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Global retailers are meting the demands of the Instagram generation by identifying emerging brands with social media appeal and buying them up, says Comgest fund manager Alistair Wittet.

Big firms have also resorted to disrupting their own brands as millennials become less loyal and more restive while demanding social media ‘shareability’.

Wittet, who manages Comgest’s Pan Europe, Europe ex UK and Europe Smaller Companies strategies, says that in sectors like retail, cosmetics and fast-moving consumer goods, giant brands such as L’Oreal, Nestle and, on a smaller scale, have learned how to win over a younger customer base. This is despite lower brand loyalty and, sometimes, conflicting signals and demands.

For example, the younger generation are eating less chocolate to be healthier – but still prize it as a treat.

“In chocolate, they’re trading up. You have a decline of the whole category, but solid growth in the premium chocolate category. So again – even where the broad category seems like it’s suffering, it requires a more subtle approach,” he says.

Changing demands

Wittet says younger consumers want to be more ethical and cut back on waste, but the buying behaviour of the ‘selfie generation’ doesn’t always match these ideals.

“They want to continually change their look – to never show the same image on social media twice – so there’s actually an increase in demand for fast fashion – for cheap, disposable clothing. That benefits those super-fast fashion players like”

Wittet: Retailers face lower customer loyalty and higher acquisition costs

He says the bigger brands are becoming alert to the fact that the current generation are much less loyal and much more willing to switch clothing brands.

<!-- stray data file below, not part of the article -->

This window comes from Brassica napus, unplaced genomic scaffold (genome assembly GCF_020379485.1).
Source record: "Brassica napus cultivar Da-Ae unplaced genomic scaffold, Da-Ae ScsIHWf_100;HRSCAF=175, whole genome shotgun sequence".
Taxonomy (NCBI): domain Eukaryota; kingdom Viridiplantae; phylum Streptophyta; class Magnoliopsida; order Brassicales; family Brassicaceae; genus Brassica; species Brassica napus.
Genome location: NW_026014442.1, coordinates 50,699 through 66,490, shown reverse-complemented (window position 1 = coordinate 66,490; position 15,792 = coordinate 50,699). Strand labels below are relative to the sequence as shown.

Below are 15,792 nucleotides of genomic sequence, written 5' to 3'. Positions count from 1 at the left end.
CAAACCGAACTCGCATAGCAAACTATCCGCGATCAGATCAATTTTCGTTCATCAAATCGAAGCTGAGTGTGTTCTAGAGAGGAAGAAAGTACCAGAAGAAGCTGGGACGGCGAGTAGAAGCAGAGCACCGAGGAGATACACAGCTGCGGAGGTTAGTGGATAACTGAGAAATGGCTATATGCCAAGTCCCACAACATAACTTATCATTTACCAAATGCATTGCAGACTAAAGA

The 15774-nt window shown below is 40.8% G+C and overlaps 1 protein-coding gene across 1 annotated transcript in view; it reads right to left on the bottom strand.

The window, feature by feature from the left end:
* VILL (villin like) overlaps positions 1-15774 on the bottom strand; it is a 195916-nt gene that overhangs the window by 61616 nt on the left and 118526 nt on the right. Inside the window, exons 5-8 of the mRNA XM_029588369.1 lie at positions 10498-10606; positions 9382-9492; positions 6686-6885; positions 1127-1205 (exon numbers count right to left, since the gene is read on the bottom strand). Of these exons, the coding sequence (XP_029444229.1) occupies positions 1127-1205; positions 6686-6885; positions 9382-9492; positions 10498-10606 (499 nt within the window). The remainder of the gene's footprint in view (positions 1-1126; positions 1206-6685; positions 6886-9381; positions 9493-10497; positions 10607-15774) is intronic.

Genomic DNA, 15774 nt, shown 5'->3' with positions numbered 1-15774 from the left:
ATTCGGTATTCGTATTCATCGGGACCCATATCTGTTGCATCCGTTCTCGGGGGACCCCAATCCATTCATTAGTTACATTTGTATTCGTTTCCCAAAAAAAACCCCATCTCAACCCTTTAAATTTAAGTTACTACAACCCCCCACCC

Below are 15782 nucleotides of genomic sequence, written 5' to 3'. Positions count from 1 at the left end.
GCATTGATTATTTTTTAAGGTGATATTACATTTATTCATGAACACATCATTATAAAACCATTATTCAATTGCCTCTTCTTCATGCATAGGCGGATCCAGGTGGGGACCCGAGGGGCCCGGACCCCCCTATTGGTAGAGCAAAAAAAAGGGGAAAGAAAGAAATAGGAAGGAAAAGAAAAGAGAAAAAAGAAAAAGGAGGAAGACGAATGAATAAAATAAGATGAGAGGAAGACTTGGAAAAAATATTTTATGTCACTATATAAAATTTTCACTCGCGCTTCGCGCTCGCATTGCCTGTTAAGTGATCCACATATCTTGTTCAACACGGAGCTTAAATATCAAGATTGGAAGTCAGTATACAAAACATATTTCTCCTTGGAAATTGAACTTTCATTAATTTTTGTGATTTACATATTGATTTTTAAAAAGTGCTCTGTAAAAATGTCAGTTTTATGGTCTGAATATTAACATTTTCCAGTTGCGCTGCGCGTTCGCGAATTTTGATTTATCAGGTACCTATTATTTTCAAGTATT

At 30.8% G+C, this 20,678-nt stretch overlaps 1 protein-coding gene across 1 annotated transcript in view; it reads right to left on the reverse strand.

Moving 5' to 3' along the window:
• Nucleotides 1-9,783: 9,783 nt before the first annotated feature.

“That has resulted in much higher customer acquisition costs for retailers. They increasingly need to advertise online where the cost of advertising is going up, and where the attention span of their consumers has been going down, all with less customer loyalty. That’s created quite a lot of disruption in the retail industry,” he says.

Low barriers to entry – high barriers to scale

At the same time, the barriers to entry have come down in terms of launching new brands, a trend facilitated by firms that specialise in enabling this kind of launch.

“The US firm Shopify enables you to launch a brand, essentially by yourself. They will look after the website and all of the marketing – the way you present the product. It’s very easy to find the supplier for the product, so it’s rather easy to launch a new brand. You can establish awareness of the brand and prove it quite quickly.”

Influencers then play a significant role. “If it gets picked up by the influencers, it can very quickly do the rounds, and you get significant brand awareness.”

However, there are significant barriers to consolidating that initial success.

“This comes back to the customer acquisition costs. Those first customers are quite easy to get, in that all it takes is somebody with a relatively decent following to promote your product and you immediately create a bit of buzz. Yet then to get to scale, given the lack of loyalty of the customer and the rising cost of that online advertising, it’s actually very difficult.”

This is where the global players come in.

L’Oreal sees worth of buying smaller brands

Wittet adds: “When you look at some of the big players, they’re actually not suffering as much as one might have thought. L’Oreal, for example, in the cosmetic space, have come up against lots of new entrants, but it’s delivering some of the best organic growth in a very long time.